Researchers from the Solar Energy Institute at the Universidad Politécnica de Madrid (UPM) are developing a new energy storage system in which the entry energy, either from solar energy or surplus electricity from a renewable power generation, is stored in the form of heat in molten silicon at very high temperature, around 1400° C.
The novel system was created allowing the storage of energy in molten silicon which is the most abundant element in Earth’s crust most often though of as sand. The system has patent pending status in the United States, and aims to develop a new generation of low cost solar thermal stations and becoming a innovative storage system of electricity and cogeneration for urban centers.
The research paper about the system has been published in the Energy Journal. The researchers aim to develop a new generation of low cost solar thermal stations and develop an innovative storage system of electricity and cogeneration for urban centers.
Silicon has unique properties that confer the ability to store more than 1 MWh of energy in a cubic meter, ten times more than using salts. Molten silicon is thermally isolated from its environment until such energy is demanded, when this occurs, the heat stored is converted into electricity.
Alejandro Datas, the research promoter of this project said, “At such high temperatures, silicon intensely shines in the same way that the Sun does, thus photovoltaic cells, thermophotovoltaic cells in this case, can be used to convert this incandescent radiation into electricity. The use of thermophotovoltaic cells is key in this system, since any other type of generator would hardly work at extreme temperatures.”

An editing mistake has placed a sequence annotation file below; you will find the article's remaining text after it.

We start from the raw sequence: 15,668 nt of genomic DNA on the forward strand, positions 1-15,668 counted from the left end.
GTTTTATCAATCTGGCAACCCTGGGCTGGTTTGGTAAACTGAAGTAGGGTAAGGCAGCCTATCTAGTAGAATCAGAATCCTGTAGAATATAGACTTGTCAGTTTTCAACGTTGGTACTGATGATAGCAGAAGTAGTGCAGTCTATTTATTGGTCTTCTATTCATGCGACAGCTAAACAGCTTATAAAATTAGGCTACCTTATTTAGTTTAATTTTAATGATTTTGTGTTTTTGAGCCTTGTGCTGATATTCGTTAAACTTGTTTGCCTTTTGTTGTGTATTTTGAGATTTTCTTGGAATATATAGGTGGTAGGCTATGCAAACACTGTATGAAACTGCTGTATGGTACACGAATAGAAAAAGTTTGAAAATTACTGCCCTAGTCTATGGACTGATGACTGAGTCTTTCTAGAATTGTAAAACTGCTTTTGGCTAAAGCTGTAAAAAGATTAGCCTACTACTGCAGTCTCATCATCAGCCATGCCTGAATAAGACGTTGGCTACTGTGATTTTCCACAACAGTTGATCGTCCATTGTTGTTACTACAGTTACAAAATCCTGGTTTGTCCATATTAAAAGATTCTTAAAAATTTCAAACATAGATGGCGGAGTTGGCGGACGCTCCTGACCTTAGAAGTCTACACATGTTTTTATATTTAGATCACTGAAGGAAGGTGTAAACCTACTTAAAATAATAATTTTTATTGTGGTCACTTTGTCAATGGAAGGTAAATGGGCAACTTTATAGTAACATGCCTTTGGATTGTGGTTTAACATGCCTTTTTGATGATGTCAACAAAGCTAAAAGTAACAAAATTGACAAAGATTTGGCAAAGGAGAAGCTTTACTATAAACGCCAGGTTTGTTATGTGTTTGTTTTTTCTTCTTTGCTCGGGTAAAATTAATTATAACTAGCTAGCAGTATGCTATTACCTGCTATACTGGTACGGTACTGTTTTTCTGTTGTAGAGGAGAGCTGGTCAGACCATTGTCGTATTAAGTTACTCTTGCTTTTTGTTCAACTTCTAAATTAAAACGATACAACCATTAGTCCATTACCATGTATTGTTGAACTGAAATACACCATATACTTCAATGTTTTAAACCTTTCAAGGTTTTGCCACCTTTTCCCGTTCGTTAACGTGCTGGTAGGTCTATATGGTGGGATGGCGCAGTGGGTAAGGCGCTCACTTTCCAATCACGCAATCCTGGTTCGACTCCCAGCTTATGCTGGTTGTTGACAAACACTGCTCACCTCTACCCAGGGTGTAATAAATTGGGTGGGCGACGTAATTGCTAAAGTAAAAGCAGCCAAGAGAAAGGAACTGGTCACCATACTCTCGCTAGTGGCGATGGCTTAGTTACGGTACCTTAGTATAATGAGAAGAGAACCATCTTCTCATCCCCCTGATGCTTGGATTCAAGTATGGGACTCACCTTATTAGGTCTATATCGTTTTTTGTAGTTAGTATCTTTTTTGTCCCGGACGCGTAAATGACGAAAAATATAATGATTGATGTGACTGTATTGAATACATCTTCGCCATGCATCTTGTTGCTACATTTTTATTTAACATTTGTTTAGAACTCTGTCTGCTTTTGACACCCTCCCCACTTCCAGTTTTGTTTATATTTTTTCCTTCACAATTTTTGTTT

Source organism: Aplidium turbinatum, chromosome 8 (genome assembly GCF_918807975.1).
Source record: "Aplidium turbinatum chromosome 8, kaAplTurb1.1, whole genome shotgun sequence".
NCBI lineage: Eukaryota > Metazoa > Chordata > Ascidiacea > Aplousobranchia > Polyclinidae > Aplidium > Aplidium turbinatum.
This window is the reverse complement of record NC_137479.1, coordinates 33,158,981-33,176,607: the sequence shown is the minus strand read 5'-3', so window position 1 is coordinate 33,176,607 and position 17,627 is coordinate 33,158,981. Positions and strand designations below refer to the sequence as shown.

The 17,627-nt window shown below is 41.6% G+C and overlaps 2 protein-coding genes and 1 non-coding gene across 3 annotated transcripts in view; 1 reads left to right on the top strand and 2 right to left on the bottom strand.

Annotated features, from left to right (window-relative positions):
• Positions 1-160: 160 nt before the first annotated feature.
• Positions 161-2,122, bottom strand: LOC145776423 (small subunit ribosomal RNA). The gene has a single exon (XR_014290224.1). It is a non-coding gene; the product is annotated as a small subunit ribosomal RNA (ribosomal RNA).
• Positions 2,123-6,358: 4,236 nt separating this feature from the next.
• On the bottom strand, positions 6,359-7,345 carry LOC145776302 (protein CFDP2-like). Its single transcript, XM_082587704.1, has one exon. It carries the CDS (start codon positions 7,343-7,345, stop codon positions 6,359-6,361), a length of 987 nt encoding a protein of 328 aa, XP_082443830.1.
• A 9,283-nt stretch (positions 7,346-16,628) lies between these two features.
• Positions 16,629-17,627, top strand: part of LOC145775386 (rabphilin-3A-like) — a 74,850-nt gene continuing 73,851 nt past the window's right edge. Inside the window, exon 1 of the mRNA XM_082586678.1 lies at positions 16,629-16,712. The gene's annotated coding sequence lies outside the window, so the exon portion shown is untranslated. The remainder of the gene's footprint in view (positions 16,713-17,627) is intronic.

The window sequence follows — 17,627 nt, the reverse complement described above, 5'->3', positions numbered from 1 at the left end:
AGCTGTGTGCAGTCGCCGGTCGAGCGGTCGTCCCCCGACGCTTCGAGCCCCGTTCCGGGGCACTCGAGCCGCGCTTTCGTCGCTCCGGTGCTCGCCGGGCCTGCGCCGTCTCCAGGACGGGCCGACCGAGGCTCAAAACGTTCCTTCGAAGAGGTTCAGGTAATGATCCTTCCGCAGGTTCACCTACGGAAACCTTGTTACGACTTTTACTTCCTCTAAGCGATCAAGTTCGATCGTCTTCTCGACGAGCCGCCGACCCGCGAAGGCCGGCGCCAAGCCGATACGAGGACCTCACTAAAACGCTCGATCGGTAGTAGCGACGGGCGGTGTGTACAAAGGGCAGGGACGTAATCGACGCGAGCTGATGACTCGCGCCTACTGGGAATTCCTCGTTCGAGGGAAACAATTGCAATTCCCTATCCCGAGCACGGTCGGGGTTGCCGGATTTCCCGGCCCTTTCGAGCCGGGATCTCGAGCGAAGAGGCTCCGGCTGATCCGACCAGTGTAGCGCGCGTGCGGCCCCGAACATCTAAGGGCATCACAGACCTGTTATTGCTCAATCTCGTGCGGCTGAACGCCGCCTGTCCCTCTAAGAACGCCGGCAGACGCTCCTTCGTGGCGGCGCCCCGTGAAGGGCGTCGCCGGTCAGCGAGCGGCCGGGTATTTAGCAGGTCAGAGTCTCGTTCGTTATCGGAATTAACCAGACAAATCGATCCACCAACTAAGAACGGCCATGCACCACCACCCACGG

In addition, these cells can produce 100 times more electric power per unit area than conventional solar cells. These thermophotovoltaic cells are able to reach higher conversion efficiencies, even over 50 percent.
The final result is an extremely compact system with no mobile parts, silent and able to store up to 10 times more of energy than existing solutions using abundant and inexpensive materials.
The first application of these devices is expected to be in the solar thermal energy sector, thus avoiding the complex systems that use heat transfer fluids, valves and turbines to produce electricity. By simplifying the setting, the energy costs generated could dramatically reduce, and along with a higher storage capacity can turn this solution into a profitable solution system and an appropriate alternative of renewable generation.
These systems could be also used to storage electricity in the housing sector and to manage all energy needs (electricity and heating) in urban areas at medium and long term.
The team of UPM researchers has recently been granted funds through the EXPLORA project from Ministry of Economy and Competitiveness. Now, they are starting to manufacture the first lab-scale prototype.
Paralleling the research the team has started the business project SILSTORE that aims to industrialize these results. The project has been recognized as one of the best startups born in 2015 at UPM.
It is a kind of surprise to think of using what is essentially glass to store heat. But then glass has some interesting qualities readily observed. Its stable and very much non-reactive. Its dense and holds a lot of heat. It also gains heat slowly and releases it slowly. These attributes makes one wonder why its so late to the heat storage game. Might be because such a system will need pretty high temps to get going. But that’s a good thing and solar collection is getting there for supplying the heat quickly.